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The backlash against Japanese-Canadians

A Royal Canadian Navy officer questions Japanese-Canadian fishermen while confiscating their boat.
On Jan. 7, 1942, a month to the day after the attack on Pearl Harbor, a wartime committee recommended to the Canadian government that Japanese-Canadians—even if second- or third- generation—not be allowed to volunteer for or be conscripted into the armed services, on grounds of strong public opinion against them.

It was among a series of moves that would end with so-called voluntary emigration to Japan or a move to internment camps for the duration of the war, their possessions confiscated and sold for a fraction of their worth.

When Japan became an ally of Germany and Italy in September 1940, it was feared British Columbia would be the target of a Japanese invasion, and that Japanese Canadians would collude with the enemy.  B.C.’s premier and attorney general demanded federal action to address those fears.

The day after the attack on Pearl Harbor, 1,200 fishing boats were impounded by the Japanese Fishing Vessel Disposal Committee, and a week later, all persons of Japanese ancestry were required to register with the Registrar of Enemy Aliens.

It might have ended there, but security was not the only motivation. Racism and greed also played a role. There had been wide-spread opposition to Asian immigration and citizenship for decades. And Caucasian farmers, fishers, merchants and labourers, who had long complained of competition for business and jobs from Asian immigrants, accused Japanese-Canadians of being spies and saboteurs, though RCMP investigations in the late 1930s provided no such evidence.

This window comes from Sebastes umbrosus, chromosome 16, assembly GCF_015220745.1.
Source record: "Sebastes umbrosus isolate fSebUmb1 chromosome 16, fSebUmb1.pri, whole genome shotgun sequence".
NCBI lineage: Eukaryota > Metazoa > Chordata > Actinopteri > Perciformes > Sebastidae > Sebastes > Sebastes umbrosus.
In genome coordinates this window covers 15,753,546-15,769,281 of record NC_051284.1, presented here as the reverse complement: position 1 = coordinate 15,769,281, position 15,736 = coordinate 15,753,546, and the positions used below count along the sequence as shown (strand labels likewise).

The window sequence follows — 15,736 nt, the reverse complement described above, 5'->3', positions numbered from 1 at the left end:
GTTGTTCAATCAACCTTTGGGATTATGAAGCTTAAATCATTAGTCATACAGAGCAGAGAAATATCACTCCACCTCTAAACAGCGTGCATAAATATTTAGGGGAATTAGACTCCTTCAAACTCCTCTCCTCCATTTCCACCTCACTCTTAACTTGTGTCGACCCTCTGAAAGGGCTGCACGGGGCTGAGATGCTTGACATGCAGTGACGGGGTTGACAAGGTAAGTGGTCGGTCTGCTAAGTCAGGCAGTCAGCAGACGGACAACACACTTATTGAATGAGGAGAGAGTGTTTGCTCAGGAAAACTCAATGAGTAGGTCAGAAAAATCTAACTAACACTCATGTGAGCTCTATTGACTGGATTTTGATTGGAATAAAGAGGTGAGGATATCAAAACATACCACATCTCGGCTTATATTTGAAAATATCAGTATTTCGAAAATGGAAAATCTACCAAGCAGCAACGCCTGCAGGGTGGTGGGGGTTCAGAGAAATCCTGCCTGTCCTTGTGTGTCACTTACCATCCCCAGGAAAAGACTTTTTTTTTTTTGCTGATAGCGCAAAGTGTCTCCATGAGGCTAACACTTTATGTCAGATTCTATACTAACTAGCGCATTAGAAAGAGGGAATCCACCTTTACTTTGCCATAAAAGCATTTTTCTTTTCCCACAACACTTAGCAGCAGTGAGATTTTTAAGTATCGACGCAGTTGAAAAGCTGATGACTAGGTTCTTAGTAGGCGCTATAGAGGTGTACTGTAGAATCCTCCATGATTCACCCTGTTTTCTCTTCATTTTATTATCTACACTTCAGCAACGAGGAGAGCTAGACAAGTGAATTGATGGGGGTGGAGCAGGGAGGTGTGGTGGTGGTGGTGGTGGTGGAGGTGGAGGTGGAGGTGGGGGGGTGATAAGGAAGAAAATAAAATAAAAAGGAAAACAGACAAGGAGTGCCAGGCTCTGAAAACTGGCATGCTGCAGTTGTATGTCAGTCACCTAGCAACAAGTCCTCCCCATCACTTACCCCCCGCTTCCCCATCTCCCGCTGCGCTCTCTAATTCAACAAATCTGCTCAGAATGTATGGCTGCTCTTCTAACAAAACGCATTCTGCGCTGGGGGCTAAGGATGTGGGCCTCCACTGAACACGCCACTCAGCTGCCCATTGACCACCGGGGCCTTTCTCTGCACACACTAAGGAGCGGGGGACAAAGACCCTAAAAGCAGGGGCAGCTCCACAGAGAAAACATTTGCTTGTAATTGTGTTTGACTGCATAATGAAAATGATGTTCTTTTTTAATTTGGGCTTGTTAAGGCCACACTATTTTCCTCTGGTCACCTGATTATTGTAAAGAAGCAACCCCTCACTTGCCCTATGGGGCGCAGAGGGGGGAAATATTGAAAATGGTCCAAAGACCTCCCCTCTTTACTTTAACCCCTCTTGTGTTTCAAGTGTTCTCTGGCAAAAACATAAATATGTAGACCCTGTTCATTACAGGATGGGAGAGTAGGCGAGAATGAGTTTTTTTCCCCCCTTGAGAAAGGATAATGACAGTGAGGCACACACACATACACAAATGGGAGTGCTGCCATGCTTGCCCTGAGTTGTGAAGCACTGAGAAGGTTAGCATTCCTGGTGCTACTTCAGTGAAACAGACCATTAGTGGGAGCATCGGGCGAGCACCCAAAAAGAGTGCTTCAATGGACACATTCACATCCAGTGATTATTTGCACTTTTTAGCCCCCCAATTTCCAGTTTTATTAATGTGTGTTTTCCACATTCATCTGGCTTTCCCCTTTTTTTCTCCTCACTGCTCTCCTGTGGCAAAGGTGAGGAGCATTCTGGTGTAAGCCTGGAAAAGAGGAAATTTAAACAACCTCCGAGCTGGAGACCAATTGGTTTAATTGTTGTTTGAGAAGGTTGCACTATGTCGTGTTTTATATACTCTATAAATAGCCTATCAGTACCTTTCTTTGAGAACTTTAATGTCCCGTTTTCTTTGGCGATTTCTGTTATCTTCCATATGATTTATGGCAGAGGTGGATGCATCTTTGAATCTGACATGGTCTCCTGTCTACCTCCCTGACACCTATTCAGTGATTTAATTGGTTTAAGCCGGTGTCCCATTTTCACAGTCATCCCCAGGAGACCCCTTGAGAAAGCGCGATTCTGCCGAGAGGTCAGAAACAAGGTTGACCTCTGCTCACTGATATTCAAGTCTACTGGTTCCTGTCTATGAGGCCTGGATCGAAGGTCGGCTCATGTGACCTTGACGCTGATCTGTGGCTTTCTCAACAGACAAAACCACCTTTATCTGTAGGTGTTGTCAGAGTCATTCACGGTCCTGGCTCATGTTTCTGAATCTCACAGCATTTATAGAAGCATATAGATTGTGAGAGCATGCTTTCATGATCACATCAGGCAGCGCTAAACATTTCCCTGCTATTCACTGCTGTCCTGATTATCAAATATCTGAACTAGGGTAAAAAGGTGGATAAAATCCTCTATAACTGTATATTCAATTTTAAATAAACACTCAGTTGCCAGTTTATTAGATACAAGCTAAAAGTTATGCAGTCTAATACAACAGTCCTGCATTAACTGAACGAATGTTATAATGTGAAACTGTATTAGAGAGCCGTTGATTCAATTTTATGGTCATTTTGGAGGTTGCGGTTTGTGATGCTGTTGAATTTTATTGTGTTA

In mid-January, Prime Minister W.L. Mackenzie King ordered all adult males of Japanese ancestry be moved away from the West Coast. A month later, all people of Japanese ancestry were required to relocate more than 160 kilometres from the coast, most to internment camps. Some 21,000 were uprooted.

Any possessions that could not be carried were taken into government custody, including homes, farms, businesses, cars and trucks. In 1943, this property was sold at a fraction of its value, and the proceeds used to pay for support of social assistance of those detained (and to deprive them of the incentive to return to the coast). In effect, Japanese-Canadians paid for their own incarceration.

The war may have removed the security threat, but not the racism. After the war, Japanese-Canadians were given a choice: relocate to Japan or east of the Rockies, though in August 1944 King said “It is a fact that no person of Japanese race born in Canada has been charged with any act of sabotage or disloyalty during the years of war.”

At the end of the war, the fight for rights for Japanese-Canadians gained momentum, but by 1947, when cabinet rescinded the deportation order, nearly 4,000 had been relocated to Japan. In 1948, the right to vote was restored to Japanese-Canadians, and in 1949, all restrictions on them were lifted. It took another 40 years for the government to apologize for denying them their civil and democratic rights.


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